New 4 You
Canadian Abilities
by Abilities
2d ago
Empathy Exchange  A podcast aimed at families of residents, and others, who share the goal of providing the best possible care. Hosted by Deborah Bakti, a former exec in senior care, the podcast explores both family and staff perspectives and seeks to foster a deeper understanding of the diverse challenges that shape senior care environments. Through heartfelt conversations, personal anecdotes, and expert insights, the podcast aims to shed light on the emotions, expectations, and disappointments that arise from the friction in these relationships. – Apple Podcast Certified vegan cosmeti ..read more
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A smart way to handle anxiety: Courtesy of soccer great Lionel Messi
Canadian Abilities
by Abilities
3d ago
What separates the very best in the world from the remaining 7 billion of us? Exceptional talent often looks like an act of revolution—a person doing something in a way no one has ever done it before—but many revolutionary talents are actually built on a foundation of evolutionary tweaks. These tweaks develop over time, often compensating for weaknesses and anxieties that might derail a lesser talent. Take the world’s best soccer player, an Argentinean named Lionel Messi.  Messi has won more Ballon d’Or trophies, awarded to the best soccer player of the year, than any other player. He has ..read more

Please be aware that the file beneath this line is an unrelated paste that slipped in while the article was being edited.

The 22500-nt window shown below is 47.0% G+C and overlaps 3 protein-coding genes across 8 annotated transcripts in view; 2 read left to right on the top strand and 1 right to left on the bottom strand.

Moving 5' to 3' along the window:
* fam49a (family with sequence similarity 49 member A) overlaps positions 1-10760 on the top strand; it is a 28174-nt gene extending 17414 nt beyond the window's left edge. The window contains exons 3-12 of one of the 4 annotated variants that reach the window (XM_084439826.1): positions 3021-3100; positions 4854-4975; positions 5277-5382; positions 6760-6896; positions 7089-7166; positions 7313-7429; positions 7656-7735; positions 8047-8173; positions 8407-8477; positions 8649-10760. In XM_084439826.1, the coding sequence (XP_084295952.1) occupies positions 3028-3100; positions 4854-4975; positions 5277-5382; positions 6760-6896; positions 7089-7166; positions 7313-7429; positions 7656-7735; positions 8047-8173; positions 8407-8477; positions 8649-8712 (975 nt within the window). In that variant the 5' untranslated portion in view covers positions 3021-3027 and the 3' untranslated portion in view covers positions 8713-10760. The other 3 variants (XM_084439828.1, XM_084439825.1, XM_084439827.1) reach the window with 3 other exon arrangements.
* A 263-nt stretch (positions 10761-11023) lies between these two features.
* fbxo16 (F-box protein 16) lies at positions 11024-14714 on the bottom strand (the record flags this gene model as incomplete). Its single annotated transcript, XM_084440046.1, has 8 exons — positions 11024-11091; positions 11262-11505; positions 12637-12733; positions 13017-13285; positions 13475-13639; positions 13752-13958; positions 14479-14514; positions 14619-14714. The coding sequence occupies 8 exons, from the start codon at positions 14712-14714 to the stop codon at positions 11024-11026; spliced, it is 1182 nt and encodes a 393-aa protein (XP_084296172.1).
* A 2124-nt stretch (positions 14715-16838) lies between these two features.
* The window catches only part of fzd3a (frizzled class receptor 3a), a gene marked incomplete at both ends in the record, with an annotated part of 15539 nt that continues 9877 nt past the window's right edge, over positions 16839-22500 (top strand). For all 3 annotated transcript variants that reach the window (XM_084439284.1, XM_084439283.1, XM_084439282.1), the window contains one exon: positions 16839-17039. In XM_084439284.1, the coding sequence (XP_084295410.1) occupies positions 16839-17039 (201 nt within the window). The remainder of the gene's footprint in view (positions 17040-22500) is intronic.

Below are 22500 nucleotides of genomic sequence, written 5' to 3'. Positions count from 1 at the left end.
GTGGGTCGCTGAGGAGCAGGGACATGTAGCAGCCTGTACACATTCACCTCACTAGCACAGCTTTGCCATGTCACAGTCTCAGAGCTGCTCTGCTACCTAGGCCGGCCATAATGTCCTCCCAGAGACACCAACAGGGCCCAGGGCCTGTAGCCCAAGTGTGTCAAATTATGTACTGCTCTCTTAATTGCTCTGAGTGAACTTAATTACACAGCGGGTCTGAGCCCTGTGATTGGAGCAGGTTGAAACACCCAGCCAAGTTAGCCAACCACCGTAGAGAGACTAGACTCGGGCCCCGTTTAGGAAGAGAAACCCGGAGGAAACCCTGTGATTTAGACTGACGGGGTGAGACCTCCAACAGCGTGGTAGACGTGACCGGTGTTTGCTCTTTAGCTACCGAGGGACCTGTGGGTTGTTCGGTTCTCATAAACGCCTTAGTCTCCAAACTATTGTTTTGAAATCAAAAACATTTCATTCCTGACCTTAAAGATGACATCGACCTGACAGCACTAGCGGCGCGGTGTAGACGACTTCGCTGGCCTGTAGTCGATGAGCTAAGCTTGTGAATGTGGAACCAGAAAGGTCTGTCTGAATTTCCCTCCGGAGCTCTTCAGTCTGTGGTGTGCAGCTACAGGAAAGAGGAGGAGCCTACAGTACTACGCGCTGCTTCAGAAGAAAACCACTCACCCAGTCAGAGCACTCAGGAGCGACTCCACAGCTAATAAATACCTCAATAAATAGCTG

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What We Are Reading
Canadian Abilities
by Abilities
6d ago